ERP News

Digital manufacturing technologies a challenge for ERP

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As the manufacturing sector undergoes digital transformation, poorly integrated ERP systems will soon be a thing of past, driving ERP vendors to reinvent.

Increasingly, manufacturers are becoming digital enterprises, adopting digital tools and processes to harness, analyze and glean insights from their data so they can operate more efficiently, respond to customer needs more rapidly and get their products to market faster.

Since ERP software is a key part of the evolution of digital manufacturing technologies, it must reinvent itself in response to this digital transformation or risk becoming extinct.

While that may be happening, there’s plenty of room for improvement, said Pat Welsh, managing director of manufacturing ERP services at Revolution Group, a technology services firm in Westerville, Ohio.

Next-gen digital manufacturing technologies

“The ERP systems today are just sort of transforming from heavy complicated systems to more lightweight and nimble and accessible,” Welsh said. “And that’s largely through the cloud migration.”

But these systems even have to go a step further to scale up digital manufacturing technologies.

“The most important thing is that ERPs have the capability of housing tremendous amounts of data, like quality inspection data or production downtime data, machine data, that type of thing,” Welsh said. “But they’re not quite yet in a position to really get that data in front of decision-makers in a concise fashion.”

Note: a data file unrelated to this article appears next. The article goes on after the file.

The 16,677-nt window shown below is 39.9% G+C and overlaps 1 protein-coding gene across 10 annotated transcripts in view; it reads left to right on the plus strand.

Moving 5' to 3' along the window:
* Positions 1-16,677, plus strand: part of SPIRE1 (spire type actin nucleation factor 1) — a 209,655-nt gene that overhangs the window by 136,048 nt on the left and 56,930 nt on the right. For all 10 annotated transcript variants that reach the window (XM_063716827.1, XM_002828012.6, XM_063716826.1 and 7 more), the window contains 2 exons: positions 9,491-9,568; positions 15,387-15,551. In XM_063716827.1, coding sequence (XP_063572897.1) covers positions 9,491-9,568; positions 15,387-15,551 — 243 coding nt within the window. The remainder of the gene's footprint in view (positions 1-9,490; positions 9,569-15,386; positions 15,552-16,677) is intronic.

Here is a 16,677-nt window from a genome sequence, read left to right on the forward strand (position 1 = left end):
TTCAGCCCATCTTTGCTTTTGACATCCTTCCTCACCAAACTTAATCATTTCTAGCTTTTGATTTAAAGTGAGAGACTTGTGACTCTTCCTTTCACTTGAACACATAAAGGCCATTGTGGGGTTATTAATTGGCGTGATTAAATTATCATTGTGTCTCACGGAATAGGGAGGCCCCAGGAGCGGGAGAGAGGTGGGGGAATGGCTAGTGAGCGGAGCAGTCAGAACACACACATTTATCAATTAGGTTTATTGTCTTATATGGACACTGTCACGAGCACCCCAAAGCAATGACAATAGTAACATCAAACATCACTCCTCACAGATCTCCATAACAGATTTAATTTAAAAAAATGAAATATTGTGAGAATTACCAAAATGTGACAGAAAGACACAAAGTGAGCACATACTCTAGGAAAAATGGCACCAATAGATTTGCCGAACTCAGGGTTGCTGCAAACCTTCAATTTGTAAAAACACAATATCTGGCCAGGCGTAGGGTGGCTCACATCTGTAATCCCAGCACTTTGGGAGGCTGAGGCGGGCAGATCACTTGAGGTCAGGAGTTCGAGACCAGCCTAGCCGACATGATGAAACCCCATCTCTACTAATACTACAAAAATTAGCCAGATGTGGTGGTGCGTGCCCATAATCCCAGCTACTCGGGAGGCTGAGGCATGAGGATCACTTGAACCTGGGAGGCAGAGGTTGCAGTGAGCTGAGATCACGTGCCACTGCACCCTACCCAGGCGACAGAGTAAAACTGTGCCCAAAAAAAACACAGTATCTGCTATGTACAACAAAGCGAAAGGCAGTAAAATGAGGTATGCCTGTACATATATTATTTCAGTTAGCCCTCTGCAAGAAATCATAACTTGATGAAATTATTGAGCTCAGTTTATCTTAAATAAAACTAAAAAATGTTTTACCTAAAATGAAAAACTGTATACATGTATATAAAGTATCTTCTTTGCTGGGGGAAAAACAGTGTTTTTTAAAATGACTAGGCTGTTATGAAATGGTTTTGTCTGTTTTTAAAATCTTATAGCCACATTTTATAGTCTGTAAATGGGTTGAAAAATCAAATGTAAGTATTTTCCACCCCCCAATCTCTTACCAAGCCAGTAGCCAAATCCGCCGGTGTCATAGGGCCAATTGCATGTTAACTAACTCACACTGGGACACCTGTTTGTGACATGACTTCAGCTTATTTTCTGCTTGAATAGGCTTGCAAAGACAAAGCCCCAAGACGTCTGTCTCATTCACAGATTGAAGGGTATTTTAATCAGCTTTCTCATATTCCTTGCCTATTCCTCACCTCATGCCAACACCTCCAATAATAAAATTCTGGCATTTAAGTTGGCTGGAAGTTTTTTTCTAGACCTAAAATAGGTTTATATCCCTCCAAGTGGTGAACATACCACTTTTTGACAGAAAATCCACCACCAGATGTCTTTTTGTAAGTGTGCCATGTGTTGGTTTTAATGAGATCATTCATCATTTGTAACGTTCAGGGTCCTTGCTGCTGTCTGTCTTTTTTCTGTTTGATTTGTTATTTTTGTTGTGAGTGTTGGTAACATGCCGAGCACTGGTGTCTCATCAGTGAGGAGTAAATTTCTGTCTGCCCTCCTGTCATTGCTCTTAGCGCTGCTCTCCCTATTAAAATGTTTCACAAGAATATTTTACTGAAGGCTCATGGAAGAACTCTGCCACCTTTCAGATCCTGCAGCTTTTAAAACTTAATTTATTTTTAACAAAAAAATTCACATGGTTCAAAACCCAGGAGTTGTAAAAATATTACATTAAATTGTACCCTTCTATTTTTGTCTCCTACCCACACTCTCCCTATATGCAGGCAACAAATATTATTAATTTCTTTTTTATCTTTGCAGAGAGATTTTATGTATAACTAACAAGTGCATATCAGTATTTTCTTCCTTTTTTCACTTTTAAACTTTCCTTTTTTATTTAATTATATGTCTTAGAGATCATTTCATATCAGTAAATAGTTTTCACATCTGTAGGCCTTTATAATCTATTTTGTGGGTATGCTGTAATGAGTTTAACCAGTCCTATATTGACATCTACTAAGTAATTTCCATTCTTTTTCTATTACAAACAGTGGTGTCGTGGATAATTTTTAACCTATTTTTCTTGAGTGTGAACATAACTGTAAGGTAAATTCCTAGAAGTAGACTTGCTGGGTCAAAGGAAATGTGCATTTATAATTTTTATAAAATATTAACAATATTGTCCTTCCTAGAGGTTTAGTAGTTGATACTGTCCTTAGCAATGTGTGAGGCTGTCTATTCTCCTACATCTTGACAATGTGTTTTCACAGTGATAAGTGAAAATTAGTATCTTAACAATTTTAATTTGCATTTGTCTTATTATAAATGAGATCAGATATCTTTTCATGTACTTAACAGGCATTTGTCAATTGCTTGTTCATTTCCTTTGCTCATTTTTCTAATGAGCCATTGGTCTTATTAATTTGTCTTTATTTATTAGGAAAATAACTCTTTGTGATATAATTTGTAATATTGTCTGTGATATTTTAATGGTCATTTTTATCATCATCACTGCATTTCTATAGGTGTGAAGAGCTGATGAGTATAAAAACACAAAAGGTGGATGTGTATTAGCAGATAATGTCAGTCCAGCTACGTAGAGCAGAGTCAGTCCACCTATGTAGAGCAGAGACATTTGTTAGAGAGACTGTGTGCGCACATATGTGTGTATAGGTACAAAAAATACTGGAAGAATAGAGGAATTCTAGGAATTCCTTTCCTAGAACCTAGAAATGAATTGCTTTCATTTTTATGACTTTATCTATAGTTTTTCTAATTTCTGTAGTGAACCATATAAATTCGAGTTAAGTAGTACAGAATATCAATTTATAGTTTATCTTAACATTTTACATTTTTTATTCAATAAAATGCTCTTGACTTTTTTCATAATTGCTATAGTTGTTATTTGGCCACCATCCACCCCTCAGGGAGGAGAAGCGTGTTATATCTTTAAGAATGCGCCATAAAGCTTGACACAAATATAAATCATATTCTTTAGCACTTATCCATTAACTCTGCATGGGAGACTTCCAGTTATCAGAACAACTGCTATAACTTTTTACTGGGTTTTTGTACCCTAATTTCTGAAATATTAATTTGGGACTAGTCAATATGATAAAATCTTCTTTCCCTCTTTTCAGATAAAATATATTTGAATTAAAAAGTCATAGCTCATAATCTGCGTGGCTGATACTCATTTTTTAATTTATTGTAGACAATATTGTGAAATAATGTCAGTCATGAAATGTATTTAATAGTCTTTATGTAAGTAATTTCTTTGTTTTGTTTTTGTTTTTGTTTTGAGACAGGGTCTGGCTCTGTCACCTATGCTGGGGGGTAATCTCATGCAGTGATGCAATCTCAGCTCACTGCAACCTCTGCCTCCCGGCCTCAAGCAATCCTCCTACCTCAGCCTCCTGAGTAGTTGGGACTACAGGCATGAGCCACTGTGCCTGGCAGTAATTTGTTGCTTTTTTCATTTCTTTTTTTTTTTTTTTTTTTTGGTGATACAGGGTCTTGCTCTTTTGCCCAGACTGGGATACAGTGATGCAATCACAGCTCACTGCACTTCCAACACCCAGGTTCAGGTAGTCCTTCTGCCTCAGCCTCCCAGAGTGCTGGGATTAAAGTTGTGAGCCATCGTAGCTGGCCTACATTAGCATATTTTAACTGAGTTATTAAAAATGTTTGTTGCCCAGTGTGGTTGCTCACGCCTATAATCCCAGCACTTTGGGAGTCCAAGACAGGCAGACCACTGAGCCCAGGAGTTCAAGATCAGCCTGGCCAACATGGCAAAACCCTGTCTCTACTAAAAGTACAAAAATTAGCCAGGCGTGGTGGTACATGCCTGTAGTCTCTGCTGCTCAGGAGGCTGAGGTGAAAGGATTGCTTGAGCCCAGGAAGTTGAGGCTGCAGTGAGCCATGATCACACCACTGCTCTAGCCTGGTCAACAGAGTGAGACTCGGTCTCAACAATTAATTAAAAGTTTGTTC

One of the biggest opportunities for ERP is to be able to get the data out to the business user — the decision-maker on the shop floor or in logistics — who is responsible for making decisions on a daily or hourly basis on how to react to different situations, according to Welsh.

Although ERP systems have made great strides toward making that information available or creating avenues or mechanisms for people to communicate more effectively, they still require somebody in the front office or a supervisor to interact, analyze and then communicate, he said.

“So that’s a very manual process, and there’s some time involved in that,” Welsh said. “But the mechanism to get that information to the shop floor quickly, that’s not really there yet today without significant human interaction.”

The real key for the future is for that process to be automated so it happens quicker, it happens more reliably and it doesn’t require a supervisor to be clocked in or even at the plant.

AI is crucial to digital manufacturing technologies

“I think that may fall under artificial intelligence, and there are certainly some predictive analytics that would fall into that same kind of category,” Welsh said. “So [its] providing the decision-makers, e.g., the maintenance [staff], information ahead of time before a machine actually goes down.”

Although most ERPs today do a pretty good job of enabling manufacturers to capture information historically and measure it, it’s still a challenge for ERP systems to deal with all that data and capture it in a meaningful way.

“Most of our customers have some type of programmable logic controller on their equipment,” Welsh said. “But only our more sophisticated customers are systematically collecting data from those machines that they’re bringing into their ERP environments or reporting over or making decisions on.”

Therefore, that whole bridge between the machine and the ERP is definitely an opportunity for improvement.

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